Virtual machine layout

The container runs Ubuntu Linux 18.04. In Linux, / is the root directory, and ~ is the home directory of the user (called vagrant in the container: so ~ is /home/vagrant).

  • The CATMAID repository is in /CATMAID. This is the exact same directory as lives on the host.

  • The Node environment is stored in ~/catmaid-npm-overlay/node_modules, and overlaid onto /CATMAID/node_modules. This prevents it interfering with the host’s node environment and vice versa.

  • The Python environment is stored in ~/catmaid-env, and is automatically activated when you SSH in.

  • R packages are in ~/R.

Some guest ports are forwarded to the host machine so that you can access the database, test with the dev server, and look at the generated sphinx docs.


Guest port

Host port





Not the default port 5432

Django dev server



django/projects/ runserver [::]:8888

Docs server



cd sphinx-doc && make serve

If was used to configure the VM, and no parameters were given using environment variables:

  • The CATMAID database is called “catmaid”.

  • The database user is called “catmaid_user”.

  • The database user passwrod is “p4ssw0rd”.

  • The CATMAID time zone is the same as the host machine, if the host machine has a POSIX terminal, or defaults to America/New_York (but the guest machine is UTC).


Because the development server will technically be accessed from outside of the machine it’s running on, you will need to start it with django/projects/ [::]:8888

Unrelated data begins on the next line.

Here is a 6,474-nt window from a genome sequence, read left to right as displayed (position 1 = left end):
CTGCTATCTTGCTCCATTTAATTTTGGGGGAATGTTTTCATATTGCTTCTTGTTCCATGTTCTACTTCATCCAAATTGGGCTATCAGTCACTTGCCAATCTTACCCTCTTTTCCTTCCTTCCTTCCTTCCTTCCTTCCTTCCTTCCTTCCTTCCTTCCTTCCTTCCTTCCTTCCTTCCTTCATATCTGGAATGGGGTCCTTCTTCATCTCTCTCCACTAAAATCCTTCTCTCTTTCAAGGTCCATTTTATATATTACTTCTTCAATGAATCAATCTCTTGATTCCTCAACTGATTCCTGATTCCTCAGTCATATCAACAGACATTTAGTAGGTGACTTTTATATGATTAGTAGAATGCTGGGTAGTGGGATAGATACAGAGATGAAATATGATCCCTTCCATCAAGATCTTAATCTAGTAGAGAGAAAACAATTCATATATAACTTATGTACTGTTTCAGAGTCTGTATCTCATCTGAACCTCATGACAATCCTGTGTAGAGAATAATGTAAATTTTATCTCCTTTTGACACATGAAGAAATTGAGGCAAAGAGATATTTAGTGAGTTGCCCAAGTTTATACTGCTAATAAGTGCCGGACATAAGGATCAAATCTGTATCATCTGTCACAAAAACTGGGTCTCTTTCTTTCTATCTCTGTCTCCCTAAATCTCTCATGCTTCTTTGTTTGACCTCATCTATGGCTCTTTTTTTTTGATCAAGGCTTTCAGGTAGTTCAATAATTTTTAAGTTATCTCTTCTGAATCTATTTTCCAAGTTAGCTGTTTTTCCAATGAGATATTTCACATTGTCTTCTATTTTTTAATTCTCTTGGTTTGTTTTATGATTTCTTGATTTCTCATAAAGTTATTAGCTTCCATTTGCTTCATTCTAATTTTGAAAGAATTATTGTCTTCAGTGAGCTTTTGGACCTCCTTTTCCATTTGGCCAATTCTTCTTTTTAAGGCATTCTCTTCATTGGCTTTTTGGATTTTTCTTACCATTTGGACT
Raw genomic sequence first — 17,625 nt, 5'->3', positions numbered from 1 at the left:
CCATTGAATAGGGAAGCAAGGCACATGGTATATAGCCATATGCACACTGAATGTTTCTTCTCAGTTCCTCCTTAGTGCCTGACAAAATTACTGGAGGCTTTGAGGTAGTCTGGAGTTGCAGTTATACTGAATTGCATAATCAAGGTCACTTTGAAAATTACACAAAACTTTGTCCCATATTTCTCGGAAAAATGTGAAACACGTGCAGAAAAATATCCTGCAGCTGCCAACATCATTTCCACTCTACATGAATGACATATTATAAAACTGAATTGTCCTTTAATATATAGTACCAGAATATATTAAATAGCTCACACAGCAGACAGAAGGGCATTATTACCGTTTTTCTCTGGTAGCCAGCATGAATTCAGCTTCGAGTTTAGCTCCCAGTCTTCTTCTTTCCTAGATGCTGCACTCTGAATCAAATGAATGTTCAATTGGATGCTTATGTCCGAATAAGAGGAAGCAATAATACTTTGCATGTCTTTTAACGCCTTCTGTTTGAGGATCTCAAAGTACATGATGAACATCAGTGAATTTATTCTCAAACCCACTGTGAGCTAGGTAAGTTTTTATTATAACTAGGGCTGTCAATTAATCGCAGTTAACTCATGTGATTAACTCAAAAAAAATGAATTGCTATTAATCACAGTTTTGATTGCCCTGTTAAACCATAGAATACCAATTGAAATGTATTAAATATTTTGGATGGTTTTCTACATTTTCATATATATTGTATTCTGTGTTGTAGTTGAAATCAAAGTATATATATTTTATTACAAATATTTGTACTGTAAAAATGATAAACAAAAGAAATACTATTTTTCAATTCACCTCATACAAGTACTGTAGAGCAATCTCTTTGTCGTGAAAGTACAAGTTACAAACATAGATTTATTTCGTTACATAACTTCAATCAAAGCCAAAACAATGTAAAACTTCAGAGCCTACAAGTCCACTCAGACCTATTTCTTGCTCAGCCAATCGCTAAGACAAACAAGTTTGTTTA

From inside the container, connect to the database with psql -U catmaid_user catmaid. From the host, add the options -h localhost -p 5555.

VSCode’s Remote - SSH extension allows you to develop in the container directly. The connection details are picked up from your ~/.ssh/config file.

PyCharm Professional has support for remote interpreters built in.

You can also install your own development toolchain inside the container - it’s just ubuntu! Alternatively, you can make your edits using the host machine, and just use the VM to test, lint, run the database, etc.

Making commits

By default, the git user is not globally configured inside the VM, and cannot make commits. You have a few options:

  • Interact with git only from the host machine

  • Configure git globally inside the VM

  • Configure your user locally in the repository (allowing its use from either the host or the guest)